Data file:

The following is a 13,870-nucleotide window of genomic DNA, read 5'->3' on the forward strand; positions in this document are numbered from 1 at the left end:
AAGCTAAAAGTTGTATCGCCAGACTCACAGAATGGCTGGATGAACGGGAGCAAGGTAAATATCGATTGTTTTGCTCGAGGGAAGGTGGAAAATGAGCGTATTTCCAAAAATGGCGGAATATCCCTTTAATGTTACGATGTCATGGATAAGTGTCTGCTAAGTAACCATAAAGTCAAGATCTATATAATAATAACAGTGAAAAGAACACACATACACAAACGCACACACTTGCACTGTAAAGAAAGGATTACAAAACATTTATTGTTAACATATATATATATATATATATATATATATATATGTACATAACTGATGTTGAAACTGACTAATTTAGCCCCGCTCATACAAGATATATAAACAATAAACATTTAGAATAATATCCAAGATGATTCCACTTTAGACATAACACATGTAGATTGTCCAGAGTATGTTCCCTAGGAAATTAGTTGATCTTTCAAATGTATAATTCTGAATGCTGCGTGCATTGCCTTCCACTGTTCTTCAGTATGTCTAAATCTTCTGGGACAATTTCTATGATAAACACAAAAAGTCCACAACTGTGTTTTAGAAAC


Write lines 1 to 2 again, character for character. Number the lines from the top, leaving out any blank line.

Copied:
The following is a 13,870-nucleotide window of genomic DNA, read 5'->3' on the forward strand; positions in this document are numbered from 1 at the left end:
AAGCTAAAAGTTGTATCGCCAGACTCACAGAATGGCTGGATGAACGGGAGCAAGGTAAATATCGATTGTTTTGCTCGAGGGAAGGTGGAAAATGAGCGTATTTCCAAAAATGGCGGAATATCCCTTTAATGTTACGATGTCATGGATAAGTGTCTGCTAAGTAACCATAAAGTCAAGATCTATATAATAATAACAGTGAAAAGAACACACATACACAAACGCACACACTTGCACTGTAAAGAAAGGATTACAAAACATTTATTGTTAACATATATATATATATATATATATATATATATATGTACATAACTGATGTTGAAACTGACTAATTTAGCCCCGCTCATACAAGATATATAAACAATAAACATTTAGAATAATATCCAAGATGATTCCACTTTAGACATAACACATGTAGATTGTCCAGAGTATGTTCCCTAGGAAATTAGTTGATCTTTCAAATGTATAATTCTGAATGCTGCGTGCATTGCCTTCCACTGTTCTTCAGTATGTCTAAATCTTCTGGGACAATTTCTATGATAAACACAAAAAGTCCACAACTGTGTTTTAGAAAC